Massive programmes of green public investment would be the most cost-effective way both to revive virus-hit economies and strike a decisive blow against climate change, top U.S. and British economists said in a study published on Tuesday.
With co-authors including Nobel laureate Joseph Stiglitz from Columbia University and prominent British climate expert Lord Nicholas Stern, the findings are likely to fuel calls for “green recoveries” gathering momentum around the world.
“The COVID-19 crisis could mark a turning point in progress on climate change,” the authors wrote, adding that much would depend on policy choices made in the next six months.
With major economies drawing up enormous economic packages to cushion the shock of the coronavirus pandemic, many investors, politicians and businesses see a unique opportunity to drive a shift to a low-carbon future. While think-tanks and investor groups have also been making the case for tailoring recoveries to accelerate a transition away from fossil fuels, the study aimed to assess such proposals in the light of new data.
The authors examined more than 700 economic stimulus policies launched during or since the 2008 financial crisis, and surveyed 231 experts from 53 countries, including senior officials from finance ministries and central banks. The results suggested that green projects such as boosting renewable energy or energy efficiency create more jobs, deliver higher short-term returns and lead to increased long-term cost savings relative to traditional stimulus measures.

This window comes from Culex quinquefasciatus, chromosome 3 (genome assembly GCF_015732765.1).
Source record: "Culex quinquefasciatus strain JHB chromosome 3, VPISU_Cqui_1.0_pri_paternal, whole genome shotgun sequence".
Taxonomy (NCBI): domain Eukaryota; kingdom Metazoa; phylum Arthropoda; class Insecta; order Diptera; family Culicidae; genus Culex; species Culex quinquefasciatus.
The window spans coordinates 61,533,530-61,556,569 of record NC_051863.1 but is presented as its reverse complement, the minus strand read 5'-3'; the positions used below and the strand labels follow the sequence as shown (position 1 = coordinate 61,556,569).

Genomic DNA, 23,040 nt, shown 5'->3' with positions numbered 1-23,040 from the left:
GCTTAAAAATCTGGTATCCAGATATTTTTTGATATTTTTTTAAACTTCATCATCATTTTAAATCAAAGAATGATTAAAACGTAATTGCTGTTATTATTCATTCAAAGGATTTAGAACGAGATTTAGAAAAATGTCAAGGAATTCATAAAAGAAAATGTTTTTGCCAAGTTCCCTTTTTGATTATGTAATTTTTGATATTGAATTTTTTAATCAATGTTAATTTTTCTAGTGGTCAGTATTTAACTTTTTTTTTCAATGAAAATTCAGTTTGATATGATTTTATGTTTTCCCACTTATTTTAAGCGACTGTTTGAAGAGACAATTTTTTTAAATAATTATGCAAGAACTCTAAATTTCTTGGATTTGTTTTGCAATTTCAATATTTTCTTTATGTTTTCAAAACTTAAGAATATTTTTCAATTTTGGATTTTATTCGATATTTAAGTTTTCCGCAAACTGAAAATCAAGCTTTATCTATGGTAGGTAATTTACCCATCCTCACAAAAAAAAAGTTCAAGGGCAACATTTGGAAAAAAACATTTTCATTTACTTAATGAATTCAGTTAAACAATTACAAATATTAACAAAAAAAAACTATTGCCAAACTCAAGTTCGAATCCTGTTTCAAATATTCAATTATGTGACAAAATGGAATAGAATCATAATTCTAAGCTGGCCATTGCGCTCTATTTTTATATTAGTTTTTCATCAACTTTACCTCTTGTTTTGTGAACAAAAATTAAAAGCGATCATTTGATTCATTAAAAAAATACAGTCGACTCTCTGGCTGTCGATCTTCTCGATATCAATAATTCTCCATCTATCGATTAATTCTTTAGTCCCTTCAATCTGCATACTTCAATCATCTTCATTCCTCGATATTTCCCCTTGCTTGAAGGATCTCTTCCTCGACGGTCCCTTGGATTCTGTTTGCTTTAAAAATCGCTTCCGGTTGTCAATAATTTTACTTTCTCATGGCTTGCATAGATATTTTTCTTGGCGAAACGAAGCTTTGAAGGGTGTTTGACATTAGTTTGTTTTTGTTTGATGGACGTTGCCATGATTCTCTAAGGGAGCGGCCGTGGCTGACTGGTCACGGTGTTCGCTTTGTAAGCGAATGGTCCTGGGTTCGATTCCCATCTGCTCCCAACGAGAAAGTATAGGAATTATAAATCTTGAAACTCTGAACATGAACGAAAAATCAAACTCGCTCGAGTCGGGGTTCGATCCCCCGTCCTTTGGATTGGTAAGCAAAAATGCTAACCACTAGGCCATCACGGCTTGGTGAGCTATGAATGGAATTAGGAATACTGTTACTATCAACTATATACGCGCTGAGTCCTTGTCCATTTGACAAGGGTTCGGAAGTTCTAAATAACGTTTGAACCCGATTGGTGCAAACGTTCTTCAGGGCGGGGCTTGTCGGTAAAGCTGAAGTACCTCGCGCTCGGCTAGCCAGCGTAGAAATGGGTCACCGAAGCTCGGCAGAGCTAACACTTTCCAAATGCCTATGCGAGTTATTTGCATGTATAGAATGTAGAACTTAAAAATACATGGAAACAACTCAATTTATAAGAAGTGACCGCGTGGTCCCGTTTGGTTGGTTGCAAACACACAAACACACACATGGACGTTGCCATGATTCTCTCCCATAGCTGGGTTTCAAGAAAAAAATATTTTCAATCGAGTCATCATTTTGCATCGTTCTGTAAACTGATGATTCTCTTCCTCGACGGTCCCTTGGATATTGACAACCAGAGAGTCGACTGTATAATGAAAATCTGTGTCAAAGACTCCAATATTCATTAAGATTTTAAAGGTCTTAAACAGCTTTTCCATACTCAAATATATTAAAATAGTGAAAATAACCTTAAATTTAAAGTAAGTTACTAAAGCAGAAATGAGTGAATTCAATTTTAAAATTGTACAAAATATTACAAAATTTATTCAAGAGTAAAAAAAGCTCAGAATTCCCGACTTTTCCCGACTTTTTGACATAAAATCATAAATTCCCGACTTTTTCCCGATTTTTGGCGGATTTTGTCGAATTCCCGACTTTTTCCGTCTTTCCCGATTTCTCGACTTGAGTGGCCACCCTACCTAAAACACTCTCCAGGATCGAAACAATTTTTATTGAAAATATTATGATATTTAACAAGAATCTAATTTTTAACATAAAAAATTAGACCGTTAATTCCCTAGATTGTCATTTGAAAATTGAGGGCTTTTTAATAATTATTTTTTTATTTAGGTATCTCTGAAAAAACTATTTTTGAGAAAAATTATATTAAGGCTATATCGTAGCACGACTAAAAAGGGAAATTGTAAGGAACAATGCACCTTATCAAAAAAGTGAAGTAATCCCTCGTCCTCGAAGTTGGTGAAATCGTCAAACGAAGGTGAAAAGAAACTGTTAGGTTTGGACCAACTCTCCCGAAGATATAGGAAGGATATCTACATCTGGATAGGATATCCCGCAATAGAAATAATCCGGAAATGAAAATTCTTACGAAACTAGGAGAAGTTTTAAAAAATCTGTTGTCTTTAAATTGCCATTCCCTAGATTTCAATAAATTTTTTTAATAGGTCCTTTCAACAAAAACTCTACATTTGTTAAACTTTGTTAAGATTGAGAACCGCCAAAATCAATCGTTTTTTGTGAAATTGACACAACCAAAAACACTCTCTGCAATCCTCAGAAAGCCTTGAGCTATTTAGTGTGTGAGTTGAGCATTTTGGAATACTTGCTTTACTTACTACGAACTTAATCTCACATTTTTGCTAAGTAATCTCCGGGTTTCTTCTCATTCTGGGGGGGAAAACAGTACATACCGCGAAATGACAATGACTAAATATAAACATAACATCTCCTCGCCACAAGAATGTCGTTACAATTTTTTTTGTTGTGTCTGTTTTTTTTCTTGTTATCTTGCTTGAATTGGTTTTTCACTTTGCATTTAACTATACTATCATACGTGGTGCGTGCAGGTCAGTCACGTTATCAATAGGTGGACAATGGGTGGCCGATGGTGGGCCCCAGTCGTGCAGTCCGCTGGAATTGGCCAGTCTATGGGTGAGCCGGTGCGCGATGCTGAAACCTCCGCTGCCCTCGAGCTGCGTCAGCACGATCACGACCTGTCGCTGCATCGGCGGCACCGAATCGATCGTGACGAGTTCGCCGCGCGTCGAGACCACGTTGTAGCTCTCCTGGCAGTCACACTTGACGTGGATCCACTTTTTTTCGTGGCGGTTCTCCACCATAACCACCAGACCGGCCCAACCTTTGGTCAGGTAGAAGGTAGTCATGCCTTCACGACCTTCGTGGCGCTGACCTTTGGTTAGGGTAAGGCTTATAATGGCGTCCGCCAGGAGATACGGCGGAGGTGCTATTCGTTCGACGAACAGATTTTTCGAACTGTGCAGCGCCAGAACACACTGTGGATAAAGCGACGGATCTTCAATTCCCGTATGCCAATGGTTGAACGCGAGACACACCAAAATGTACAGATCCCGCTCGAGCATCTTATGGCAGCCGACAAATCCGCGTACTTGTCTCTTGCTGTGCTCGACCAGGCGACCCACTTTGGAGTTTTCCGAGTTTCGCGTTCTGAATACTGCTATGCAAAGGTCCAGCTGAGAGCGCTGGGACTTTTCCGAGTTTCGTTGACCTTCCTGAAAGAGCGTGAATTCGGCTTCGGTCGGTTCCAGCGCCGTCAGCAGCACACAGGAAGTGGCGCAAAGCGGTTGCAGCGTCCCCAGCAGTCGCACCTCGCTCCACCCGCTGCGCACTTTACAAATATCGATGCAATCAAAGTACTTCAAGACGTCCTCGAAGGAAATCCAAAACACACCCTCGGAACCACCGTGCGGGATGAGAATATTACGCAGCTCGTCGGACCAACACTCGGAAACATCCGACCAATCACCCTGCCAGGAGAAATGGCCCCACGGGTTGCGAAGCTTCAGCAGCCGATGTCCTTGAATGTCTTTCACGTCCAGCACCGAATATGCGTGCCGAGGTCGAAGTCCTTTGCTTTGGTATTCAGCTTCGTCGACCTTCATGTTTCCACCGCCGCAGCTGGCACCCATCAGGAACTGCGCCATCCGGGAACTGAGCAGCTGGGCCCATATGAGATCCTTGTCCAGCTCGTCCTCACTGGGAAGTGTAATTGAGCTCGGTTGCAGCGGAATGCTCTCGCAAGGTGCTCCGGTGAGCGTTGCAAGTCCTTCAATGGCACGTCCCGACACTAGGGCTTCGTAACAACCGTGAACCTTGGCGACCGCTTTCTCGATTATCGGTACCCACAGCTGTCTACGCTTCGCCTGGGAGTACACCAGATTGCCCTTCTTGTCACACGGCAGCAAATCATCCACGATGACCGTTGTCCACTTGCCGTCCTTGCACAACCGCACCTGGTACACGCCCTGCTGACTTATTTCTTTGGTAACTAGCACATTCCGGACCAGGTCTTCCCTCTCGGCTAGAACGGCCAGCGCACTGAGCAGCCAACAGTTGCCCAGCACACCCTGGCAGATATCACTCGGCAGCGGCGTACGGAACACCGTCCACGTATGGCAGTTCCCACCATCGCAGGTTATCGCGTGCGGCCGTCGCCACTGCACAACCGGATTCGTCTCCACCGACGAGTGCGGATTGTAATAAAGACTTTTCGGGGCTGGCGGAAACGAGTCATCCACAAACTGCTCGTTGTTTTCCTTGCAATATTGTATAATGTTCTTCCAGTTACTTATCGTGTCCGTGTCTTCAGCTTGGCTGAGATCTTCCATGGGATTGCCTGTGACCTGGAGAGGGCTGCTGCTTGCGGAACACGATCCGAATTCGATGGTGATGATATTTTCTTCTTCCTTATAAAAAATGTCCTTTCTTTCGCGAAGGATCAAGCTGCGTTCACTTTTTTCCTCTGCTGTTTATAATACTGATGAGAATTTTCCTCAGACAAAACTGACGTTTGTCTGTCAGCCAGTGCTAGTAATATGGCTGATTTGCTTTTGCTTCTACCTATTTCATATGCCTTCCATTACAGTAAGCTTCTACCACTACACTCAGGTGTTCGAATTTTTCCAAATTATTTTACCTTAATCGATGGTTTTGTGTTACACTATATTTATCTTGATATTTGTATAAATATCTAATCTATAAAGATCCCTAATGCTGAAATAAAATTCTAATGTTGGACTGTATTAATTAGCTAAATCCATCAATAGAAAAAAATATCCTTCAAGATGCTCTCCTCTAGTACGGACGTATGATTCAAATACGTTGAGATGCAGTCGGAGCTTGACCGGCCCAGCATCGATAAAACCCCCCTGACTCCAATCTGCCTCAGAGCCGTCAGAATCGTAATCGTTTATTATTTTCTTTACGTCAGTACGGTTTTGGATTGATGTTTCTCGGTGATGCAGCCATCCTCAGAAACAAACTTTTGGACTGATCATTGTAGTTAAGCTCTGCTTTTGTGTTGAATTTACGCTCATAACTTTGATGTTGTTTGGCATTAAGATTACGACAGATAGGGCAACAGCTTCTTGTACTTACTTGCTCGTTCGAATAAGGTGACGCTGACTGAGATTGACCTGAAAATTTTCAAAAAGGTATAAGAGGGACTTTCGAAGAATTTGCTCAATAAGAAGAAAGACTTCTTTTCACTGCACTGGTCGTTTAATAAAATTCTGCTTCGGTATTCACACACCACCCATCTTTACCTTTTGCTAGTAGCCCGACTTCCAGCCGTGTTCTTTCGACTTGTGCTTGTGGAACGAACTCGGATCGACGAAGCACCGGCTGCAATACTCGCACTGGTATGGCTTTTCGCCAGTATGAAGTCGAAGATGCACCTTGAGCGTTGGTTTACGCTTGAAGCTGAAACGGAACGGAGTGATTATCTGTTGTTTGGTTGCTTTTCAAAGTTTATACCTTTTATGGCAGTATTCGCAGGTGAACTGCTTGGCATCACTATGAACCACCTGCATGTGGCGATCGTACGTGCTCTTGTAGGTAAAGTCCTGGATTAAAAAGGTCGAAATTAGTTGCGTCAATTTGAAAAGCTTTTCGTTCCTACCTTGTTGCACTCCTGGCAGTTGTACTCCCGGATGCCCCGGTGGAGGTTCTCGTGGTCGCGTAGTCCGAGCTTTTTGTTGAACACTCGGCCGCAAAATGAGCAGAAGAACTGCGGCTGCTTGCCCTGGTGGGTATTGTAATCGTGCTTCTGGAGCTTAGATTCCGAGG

“The COVID-19-initiated emissions reduction could be short-lived,” said Cameron Hepburn, lead author and director of the Smith School of Enterprise and Environment at the University of Oxford. “But this report shows we can choose to build back better, keeping many of the recent improvements we’ve seen in cleaner air, returning nature and reduced greenhouse gas emissions.”